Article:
Sun Dec 2nd through Sat the 8th, 2018 at Palais des Congrès de Montréal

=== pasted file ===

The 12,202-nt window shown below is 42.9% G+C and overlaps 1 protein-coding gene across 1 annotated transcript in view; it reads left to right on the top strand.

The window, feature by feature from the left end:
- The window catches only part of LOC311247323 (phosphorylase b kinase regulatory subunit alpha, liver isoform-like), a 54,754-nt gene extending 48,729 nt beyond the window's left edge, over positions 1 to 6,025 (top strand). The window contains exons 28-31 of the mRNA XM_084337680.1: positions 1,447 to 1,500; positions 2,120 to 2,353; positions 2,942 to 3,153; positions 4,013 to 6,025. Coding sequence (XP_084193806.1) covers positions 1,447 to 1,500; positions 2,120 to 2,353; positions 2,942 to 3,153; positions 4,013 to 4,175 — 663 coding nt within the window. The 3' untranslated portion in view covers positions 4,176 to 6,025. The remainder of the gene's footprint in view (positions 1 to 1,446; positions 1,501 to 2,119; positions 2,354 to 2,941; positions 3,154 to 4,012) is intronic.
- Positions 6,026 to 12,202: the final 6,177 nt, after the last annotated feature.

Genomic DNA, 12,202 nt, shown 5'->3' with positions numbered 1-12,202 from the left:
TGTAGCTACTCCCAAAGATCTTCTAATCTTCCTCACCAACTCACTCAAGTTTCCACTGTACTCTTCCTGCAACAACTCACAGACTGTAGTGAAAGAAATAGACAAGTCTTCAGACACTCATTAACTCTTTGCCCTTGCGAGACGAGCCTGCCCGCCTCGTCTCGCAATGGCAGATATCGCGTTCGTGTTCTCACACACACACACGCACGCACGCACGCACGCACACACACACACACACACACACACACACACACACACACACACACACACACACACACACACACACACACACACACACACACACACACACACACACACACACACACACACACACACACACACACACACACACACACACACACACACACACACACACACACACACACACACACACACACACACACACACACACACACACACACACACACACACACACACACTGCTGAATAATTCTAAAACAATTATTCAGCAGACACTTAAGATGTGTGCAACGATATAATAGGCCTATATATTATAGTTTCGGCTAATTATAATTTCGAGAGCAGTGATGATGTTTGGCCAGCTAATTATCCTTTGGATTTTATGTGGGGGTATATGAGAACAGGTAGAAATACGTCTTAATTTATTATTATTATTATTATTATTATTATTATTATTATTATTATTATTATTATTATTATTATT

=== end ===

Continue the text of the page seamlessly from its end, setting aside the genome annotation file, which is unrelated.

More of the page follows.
This paper identifies and separates (kernel) linear least-squares regression problems wherein carrying out multiple passes of stochastic gradient descent (SGD) over a training set can yield better statistical error than only a single pass. This is relevant to the core of machine learning theory, and relates to a line of work published at NIPS, ICML, COLT, and similar conferences in the past several years about the statistical error of one-pass, many-pass, and ERM-based learning. The authors focus on regression problems captured, by assumption, by two parameters: alpha, which governs the exponent of a power-law eigenvalue decay, and r, which governs a transformation under which the Hilbert norm of the optimal predictor is bounded. They refer to problems where r <= (alpha - 1) / (2 * alpha) as "hard". The main result of the paper is to show that for these "hard" problems, multiple SGD passes either achieve (minimax) optimal rates of statistical estimation, or at least improve the rate relative to a single pass. The results are interesting and might address an unanswered core question in machine learning, and the mathematical presentation is clear, with assumptions upfront. What's most needed is clarification on whether this applies to core machine learning problems, and how this relates to the previous results on optimality of single-pass SGD. What problem instances are included in the assumptions and then in the different "easy" and "hard" subclasses? In what way were the "hard" problems not also solved by single-pass SGD? Two examples are given in the paper. Example 1 is a learning problem over the one-dimensional unit interval. Example 2 states a family of learning problems for which the authors claim alpha = 2m/d and r = s/(2m), provided d < 2m (indeed if d >= 2m then alpha is nonpositive and so there is no valid r to make for a "hard problem"). These examples left me confused about the introductory claim (e.g. in the abstract) that single pass SGD is better "for low-dimensional easy problems." Both examples are learning problems over input domains of inherently low dimension. Experimentally, least-squares regression is an interesting core problem for the NIPS community. What is a reasonable choice of the parameters alpha and r for different common datasets, or even simply MNIST? What if a feature map or kernel known to be useful for MNIST is used? The paper currently has an experiment performed on MNIST (with no feature map or kernel), showing out-of-sample error in response to number of passes. However, the experiment does not validate any of the assumptions or explain whether the observed outcome was predicted by the paper's theory. Finally, Section 4.2 describes in its final paragraph a setting where multi-pass SGD performs as well as the empirical risk minimizer, and that both are minimax optimal. Do we know whether a single-pass cannot achieve this result as well? If so, then this paragraph seems to imply, independently of the multi-pass SGD result, a separation between single-pass SGD and empirical risk minimization, which would be a result worth highlighting or explaining on its own. If not, then seeing as how both single-pass and empirical risk minimization work, it seems less surprising that multi-pass (which is in a sense between the two) works as well. Either way, it seems important to clarify which of the two scenarios holds. ---- Edited after author response: It appears that, overall, the author response answers/addresses most of my questions/concerns above.